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You Can't Beat A Bad Workplace With Therapy
When I worked in a particularly bad office environment, I remember going to therapy and talking to my therapist about how bad it was to work there. I expected to be told that I needed to re-evaluate my existence or try and think around the situation, but my therapist mostly told me that the job sucked and that I was depressed because it was bad. I had no real way to leave, and thus therapy became a form of venting. I’d talk about how bad it was, I’d get suggestions about ways to minimize the bad, but there was no real way of dealing with the problems other than removing myself from them.
Thematically, Dave Whiteside of YMCA WorkWell posted a study of 2000 working adults, asking them what their organizations could do to improve their mental health in the workplace.
Note how there is no mention of wellness, meditation, “team cohesion,” or “being close to my colleagues.” There is nothing about office culture, teamwork, “collaboration,” or “feeling like I belong to the organization.” Respondents were asked to fill in their answers rather than select from pre-approved ones, meaning that these were, for all intents and purposes, what people actually thought versus having to choose from a selection of answers.
In short, the biggest mental health issues caused by a company appear to be from working there.
This is part of an ongoing battle that companies are having with their workers and the world at large - they are trying to make things like “mental health” and “employee engagement” these deeply complex and multi-faceted issues that can only be solved through an even more complex series of corporate policies. It’s a similar conversation to the one I’ve had before about company loyalty - that the actual solutions to the problems that most workers face are simple in practice but difficult at scale because they involve a level of industrial introspection that most companies don’t want to engage in.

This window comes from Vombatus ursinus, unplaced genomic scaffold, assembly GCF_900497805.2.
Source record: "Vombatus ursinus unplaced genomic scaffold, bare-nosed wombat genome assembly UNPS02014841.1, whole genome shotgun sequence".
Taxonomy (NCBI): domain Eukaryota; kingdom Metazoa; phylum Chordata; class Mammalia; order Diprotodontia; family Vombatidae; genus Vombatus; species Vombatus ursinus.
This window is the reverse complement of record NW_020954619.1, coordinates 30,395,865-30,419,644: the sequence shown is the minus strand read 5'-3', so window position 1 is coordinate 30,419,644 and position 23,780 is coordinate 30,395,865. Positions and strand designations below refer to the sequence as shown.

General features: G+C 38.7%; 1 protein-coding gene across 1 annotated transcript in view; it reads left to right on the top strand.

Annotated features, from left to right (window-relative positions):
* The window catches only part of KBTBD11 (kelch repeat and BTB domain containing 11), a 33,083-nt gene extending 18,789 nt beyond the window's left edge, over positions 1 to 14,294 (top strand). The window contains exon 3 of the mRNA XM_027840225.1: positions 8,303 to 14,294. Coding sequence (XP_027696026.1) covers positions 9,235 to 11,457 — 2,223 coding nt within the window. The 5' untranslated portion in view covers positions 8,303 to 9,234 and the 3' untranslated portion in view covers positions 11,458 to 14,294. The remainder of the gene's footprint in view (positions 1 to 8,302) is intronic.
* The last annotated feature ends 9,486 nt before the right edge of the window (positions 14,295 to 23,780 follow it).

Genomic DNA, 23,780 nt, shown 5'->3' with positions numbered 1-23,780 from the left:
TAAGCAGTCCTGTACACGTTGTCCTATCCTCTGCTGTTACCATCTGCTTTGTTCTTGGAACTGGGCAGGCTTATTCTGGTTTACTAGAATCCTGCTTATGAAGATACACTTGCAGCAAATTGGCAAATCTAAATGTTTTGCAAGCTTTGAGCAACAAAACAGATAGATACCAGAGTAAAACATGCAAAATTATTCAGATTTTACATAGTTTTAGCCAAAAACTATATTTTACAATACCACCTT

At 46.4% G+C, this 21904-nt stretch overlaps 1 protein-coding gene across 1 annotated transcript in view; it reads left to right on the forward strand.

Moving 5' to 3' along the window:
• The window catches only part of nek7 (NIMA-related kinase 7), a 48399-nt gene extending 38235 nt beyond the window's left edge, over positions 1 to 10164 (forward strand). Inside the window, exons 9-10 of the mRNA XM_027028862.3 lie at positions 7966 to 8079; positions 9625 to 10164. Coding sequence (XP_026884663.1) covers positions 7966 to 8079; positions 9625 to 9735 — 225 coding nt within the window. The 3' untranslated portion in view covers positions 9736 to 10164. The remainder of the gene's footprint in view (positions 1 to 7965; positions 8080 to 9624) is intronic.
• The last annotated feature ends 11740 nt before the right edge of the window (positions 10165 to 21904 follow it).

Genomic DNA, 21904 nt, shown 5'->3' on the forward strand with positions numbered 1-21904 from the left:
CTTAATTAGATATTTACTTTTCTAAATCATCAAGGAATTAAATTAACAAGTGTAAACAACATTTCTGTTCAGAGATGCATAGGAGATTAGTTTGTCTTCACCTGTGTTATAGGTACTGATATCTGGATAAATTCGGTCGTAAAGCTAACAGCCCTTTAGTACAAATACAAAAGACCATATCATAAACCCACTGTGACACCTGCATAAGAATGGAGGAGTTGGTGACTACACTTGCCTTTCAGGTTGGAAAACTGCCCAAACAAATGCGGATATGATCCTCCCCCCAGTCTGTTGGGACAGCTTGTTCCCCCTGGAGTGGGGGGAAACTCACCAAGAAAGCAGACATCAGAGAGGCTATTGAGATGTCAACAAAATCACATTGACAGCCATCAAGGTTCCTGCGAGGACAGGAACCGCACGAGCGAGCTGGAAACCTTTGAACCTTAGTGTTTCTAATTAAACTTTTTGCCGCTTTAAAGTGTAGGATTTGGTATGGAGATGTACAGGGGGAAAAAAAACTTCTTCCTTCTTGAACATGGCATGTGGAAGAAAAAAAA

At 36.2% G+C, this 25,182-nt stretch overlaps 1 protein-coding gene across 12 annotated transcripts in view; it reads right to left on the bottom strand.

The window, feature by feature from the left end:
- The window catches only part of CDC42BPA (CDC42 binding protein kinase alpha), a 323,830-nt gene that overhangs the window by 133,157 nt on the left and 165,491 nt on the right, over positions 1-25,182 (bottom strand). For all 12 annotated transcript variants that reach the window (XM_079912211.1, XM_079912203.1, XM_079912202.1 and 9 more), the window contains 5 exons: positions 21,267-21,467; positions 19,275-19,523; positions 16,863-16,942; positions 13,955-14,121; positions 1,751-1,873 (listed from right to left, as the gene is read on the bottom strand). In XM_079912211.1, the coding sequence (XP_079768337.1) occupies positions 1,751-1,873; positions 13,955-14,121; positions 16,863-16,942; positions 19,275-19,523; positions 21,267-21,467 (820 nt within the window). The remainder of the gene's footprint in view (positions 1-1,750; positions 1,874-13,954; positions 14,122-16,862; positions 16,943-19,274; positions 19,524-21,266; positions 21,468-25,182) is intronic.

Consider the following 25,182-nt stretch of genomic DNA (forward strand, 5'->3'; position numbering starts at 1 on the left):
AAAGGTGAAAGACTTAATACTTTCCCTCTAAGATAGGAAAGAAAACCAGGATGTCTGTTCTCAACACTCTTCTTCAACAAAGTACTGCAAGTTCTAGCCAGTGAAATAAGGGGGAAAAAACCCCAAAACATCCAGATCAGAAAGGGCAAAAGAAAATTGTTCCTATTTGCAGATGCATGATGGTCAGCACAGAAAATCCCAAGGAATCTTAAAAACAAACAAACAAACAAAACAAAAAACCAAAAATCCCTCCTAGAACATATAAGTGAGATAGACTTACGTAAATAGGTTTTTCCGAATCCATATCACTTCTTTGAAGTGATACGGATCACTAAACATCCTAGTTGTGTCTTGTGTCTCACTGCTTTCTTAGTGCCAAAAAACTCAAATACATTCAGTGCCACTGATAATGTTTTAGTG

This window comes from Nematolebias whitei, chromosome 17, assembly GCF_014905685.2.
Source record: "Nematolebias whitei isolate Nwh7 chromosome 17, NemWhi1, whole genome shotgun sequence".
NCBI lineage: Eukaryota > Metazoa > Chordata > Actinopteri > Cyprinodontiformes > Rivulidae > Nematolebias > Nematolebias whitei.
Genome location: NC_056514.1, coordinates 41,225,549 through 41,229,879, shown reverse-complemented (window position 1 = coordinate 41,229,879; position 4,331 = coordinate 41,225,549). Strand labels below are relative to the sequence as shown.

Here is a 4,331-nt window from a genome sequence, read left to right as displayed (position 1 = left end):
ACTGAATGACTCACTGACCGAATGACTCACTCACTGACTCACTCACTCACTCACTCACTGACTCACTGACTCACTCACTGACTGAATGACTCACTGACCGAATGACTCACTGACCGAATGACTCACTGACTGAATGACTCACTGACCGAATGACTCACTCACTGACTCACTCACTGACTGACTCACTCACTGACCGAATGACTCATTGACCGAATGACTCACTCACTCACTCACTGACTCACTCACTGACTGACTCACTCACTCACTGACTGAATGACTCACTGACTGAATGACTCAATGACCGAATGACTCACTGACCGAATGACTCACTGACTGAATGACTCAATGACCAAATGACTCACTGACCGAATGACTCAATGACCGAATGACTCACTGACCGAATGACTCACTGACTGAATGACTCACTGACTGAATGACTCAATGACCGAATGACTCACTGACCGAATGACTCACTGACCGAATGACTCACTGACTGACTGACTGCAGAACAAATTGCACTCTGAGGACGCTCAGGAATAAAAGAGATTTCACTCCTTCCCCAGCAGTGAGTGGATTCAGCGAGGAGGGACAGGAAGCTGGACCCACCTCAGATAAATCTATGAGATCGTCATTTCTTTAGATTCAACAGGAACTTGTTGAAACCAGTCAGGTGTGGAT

If you want loyal workers, you pay and treat them well while also making their job as easy to perform as possible. This involves (but is not limited to) making sure that their tasks are clearly-set, that they are managed by people that know how to manage, and that any difficulties they face are met with an attempt at reconciliation rather than immediate damnation. When someone is loyal, it’s because they feel like the company gives a shit about them and that they’re getting a fair deal in working for them (as this is a transaction of labor for money).
Furthermore, they feel a degree of kinship and respect for their leadership, something that’s earned through executives that actually do stuff and communicate with their workers. Their managers are people that show them respect, and get them what they need, all while helping them deal with the adversity that comes from any kind of labor.
As many of you will likely note, this is not how most management or leadership generally manifests. Many (most?) managers are disconnected from both the worker and the work product, seeing themselves as slave drivers rather than navigators. Most leaders are entirely divorced from the work that enriches them and find it deeply troubling when they’re called upon to actually do anything. Those making the orders are rarely the ones carrying them out, leaving workers almost entirely at the mercy of what is promised to clients or shareholders. At the same time, management and leadership constantly calls upon said workers to “be loyal to” and “appreciate what they’ve got at” the company they’re working for.
When workers face mental health issues due to this flawed, failed chain of command, they are told that their company cares about their mental health because somebody read about it in Entrepreneur or Fortune Magazine. “Wellness” and “mental health” have become corporate buzzwords used to escape actual responsibility for working conditions, effectively passing the blame for the damage that a toxic culture has done to the worker’s mental health…right back to the worker.
Once you make something a “mental health problem,” it isolates the worker and turns their pain into an individual problem. Those who are not facing (or volunteering that they’re facing) mental health issues at work are used as indicators that nothing is wrong and that any problems with mental health are isolated cases that can be dealt with by policy.